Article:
Page  22  of  23     the shield building due to the heat of solar radiation that originally worried Dr. Sterrett so much that she contacted the NRC in 2004 might have an even larger importance given Dr. Ma’s analysis. As Dr. Sterrett notified the NRC, temperature differences in a structure can induce stresses, depending upon how the building is constrained. 9. On July 7, 2004, Dr. Sterrett again attended an ACRS meeting on the AP1000. The transcript12 beginning on Page 97 details Dr. Sterrett’s discussion with the ACRS during which she called into question the lack of NRC staff response regarding the AP1000 design issues and concerns she had raised previously and that those specific issues and concerned still remained unaddressed and unresolved. 10. According  to  Dr.  Sterrett,  following  the  July  7,  2004  ACRS  meeting,  Jim  Lyons  of  the  NRC   informally  discussed  Dr.  Sterrett’s  concerns  with  her.    When  Fairewinds  spoke  with  Dr.   Sterrett,  she  recalled  two  important  statements  from  that  conversation: 10.1 Lyons  was  adamant  that  the  surface  of  the  concrete  could  not  exceed  the   surrounding  air  temperature.    Dr.  Sterrett  notes  that  this  NRC  statement  is   unquestionably  false,  as  any  good  engineering  reference  on  roof  design  will  reveal. 10.2 Lyons  stated  that  if  an  AP1000  plant  had  to  shut  down  during  a  heat  wave  because   of  temperature  constraints  on  the  ultimate  heat  sink,  and  thousands  of  people  died  as   happened  in  France  in  2003,  that  that  would  be  a  great  human  tragedy,  but  that  it  was   not  the  NRC's  role  to  prevent  such  incidents.     10.3 Lyons  stated  that  the  NRC  licenses  plants  along  with  setting  limits  for  plant   operation. 11. Lastly, on July 8, 2004 Dr. Sterrett again met with the ACRS13 where only one of her issues was reviewed because it was determined that two of the three issues Dr. Sterrett had raised belonged to the NRC staff for review and were outside purview of the ACRS. The one issue the ACRS did discuss at this meeting was the technical issue that the heat of solar radiation had not been considered as part of the design and analysis of the AP1000 safety systems and                                                                                                                 12  Transcript of 514th ACRS Meeting, July 7, 2004. ML042080082.   13  Transcript of 514th ACRS Meeting, July 8, 2004, Pages 104 ff. ML042080030.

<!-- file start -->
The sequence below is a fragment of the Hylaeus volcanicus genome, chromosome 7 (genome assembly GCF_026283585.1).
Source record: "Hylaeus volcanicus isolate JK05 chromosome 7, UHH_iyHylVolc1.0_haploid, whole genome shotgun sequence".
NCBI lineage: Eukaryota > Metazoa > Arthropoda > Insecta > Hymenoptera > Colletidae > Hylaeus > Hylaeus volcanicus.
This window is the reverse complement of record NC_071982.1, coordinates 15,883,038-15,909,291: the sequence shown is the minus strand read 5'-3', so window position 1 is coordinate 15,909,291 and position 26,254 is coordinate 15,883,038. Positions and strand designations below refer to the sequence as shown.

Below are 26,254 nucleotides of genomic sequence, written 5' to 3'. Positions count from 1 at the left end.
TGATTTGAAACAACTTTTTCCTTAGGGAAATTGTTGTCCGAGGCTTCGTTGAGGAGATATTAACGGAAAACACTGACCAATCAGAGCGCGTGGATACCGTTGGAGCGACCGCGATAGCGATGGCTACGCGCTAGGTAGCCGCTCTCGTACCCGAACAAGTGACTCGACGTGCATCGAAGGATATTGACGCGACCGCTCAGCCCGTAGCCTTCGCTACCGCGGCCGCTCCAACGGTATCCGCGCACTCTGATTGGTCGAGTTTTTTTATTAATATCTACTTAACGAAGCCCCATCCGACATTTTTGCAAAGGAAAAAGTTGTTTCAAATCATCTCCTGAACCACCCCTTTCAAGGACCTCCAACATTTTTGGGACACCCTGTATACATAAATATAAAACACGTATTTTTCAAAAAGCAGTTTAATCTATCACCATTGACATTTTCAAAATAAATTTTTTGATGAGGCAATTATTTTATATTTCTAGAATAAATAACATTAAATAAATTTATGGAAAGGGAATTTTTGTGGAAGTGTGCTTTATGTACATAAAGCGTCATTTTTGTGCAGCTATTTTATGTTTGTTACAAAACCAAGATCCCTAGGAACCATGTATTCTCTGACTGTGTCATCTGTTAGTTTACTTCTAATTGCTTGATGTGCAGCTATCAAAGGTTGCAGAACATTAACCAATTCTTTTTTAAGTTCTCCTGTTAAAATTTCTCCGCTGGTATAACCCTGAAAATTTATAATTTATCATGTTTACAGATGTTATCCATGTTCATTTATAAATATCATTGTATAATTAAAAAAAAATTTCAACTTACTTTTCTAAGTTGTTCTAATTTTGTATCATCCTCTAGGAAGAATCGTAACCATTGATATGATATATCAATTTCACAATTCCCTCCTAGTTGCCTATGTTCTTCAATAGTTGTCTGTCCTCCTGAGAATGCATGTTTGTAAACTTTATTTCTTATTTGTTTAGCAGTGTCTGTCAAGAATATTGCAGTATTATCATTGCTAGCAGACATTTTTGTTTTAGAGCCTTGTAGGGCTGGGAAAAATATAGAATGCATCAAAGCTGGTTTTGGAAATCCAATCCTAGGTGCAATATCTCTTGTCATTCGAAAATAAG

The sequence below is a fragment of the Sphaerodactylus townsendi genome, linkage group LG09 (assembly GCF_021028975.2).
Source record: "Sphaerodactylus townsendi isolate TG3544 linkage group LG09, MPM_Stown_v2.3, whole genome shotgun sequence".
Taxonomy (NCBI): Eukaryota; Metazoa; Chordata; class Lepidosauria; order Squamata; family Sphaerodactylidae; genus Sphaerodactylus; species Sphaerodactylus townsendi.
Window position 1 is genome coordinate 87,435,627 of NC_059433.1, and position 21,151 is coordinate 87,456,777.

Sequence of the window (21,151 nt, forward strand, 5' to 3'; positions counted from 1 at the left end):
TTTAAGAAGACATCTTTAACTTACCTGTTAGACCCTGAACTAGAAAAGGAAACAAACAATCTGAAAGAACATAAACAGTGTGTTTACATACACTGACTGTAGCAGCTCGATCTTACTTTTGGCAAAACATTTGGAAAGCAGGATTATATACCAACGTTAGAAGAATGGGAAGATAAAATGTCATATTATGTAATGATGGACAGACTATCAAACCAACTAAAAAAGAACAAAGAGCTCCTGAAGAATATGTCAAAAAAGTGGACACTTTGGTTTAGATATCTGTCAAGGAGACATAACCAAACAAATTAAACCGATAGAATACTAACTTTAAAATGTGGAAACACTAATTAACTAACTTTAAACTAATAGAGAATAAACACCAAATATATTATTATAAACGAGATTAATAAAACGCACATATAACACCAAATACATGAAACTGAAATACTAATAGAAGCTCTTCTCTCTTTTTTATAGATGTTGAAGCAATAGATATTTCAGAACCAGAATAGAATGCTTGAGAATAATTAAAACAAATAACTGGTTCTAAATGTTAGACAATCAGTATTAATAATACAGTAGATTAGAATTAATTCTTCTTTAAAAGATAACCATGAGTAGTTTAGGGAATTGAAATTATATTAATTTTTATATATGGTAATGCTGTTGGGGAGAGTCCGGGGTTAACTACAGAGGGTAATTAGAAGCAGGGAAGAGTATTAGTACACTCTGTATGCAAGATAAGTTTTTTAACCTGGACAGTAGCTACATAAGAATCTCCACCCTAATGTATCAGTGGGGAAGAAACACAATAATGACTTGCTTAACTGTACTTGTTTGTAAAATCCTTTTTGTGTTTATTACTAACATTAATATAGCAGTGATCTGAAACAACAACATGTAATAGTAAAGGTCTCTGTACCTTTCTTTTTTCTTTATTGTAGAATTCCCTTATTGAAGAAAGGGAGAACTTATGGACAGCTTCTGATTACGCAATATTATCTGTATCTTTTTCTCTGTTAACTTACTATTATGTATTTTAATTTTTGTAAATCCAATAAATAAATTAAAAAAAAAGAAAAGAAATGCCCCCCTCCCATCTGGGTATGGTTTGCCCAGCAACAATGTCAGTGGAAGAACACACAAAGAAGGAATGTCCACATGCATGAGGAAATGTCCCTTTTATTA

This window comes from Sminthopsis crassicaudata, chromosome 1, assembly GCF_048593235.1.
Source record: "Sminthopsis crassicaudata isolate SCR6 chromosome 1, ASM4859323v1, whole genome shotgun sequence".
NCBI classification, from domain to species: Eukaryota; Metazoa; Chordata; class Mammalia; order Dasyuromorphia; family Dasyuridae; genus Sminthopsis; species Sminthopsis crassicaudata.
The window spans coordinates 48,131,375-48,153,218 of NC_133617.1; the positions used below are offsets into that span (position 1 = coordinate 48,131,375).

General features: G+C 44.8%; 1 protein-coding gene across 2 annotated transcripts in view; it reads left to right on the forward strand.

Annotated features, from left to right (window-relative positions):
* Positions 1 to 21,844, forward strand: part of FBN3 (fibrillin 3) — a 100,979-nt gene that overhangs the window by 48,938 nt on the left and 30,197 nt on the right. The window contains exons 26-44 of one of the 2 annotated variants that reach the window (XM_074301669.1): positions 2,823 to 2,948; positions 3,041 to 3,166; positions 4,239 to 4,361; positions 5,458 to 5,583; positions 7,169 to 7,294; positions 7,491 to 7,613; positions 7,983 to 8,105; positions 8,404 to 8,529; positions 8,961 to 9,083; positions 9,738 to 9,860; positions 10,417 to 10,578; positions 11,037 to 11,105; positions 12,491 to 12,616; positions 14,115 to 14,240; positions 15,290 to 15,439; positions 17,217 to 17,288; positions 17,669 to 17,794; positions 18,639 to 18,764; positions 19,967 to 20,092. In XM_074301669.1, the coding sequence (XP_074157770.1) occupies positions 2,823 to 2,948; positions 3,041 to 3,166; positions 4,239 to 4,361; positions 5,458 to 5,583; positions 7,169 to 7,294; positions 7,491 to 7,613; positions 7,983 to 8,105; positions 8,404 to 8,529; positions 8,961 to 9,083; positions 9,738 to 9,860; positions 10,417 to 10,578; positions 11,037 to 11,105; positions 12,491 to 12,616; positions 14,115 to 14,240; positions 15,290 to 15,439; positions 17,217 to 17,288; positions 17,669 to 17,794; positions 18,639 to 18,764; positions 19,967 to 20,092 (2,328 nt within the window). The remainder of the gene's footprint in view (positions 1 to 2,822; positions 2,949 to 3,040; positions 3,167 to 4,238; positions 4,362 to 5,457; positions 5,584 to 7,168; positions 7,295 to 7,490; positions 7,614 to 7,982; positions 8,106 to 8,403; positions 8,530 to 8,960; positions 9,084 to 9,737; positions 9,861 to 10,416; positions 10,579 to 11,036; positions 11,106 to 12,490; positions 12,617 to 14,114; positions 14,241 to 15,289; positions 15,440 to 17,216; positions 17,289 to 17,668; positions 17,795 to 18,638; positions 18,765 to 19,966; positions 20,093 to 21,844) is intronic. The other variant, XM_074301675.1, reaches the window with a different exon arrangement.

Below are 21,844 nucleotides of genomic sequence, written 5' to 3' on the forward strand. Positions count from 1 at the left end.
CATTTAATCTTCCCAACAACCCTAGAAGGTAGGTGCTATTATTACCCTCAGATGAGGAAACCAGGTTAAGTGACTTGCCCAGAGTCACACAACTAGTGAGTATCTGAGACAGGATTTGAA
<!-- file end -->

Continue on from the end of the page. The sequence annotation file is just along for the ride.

Page  23  of  23     structures. Dr. Sterrett was not asked to participate in the discussion of the concerns she had raised, and when the findings of the meeting were reported, she did not concur with the comments made or the conclusions drawn by the ACRS. The AP1000 safety and design concerns remain unaddressed. Fairewinds believes these legitimate safety concerns must be fully addressed by the NRC staff prior to any licensing review and design certification moving forward. Furthermore, given the gravity of these safety issues, the NRC must hold a public meeting to discuss these concerns and publicly issue its technical resolution.

Fairewinds Associates’ Conclusion This  report  delineates  that  four  reputable  engineers  with  significant  experience  in   reviewing  and  analyzing  the  AP1000  design  (Dr.  Ma,  Dr.  Sterrett,  Dr.  Tokuhiro,  and  Mr.   Gundersen)  have  approached  the  NRC  with  significant  design-­‐basis  safety  problems.    Those   problems  have  been  completely  ignored  by  the  NRC  it  its  headlong  rush  to  meet  industry   demands  and  satisfy  Westinghouse’s  pursuit  of  fast-­‐track  licensure  for  its  AP1000  design.     The  publication  of  the  rulemaking  notice  is  completely  premature.    The  review  of  the   AP1000  design  must  be  completely  suspended  until  all  the  prior  safety  issues  have  been   resolved  and  the  impact  of  the  tragic  Fukushima  accidents  are  analyzed  and  incorporated   into  this  untested  design.    A  new  rulemaking  may  commence  only  when  successful   resolution  of  these  design-­‐basis  dilemmas  has  been  completed.    Without  complete  and   successful  resolution  to  these  design-­‐basis  safety  issues,  the  AP1000  certification  will  be   vulnerable  to  legal  challenge  and  the  AP1000  itself  will  be  a  veritable  safety  threat  to  public   health  and  safety.       Arnie Gundersen, Chief Engineer Fairewinds Associates, Inc May 10, 2011

Sign up to vote on this title
UsefulNot useful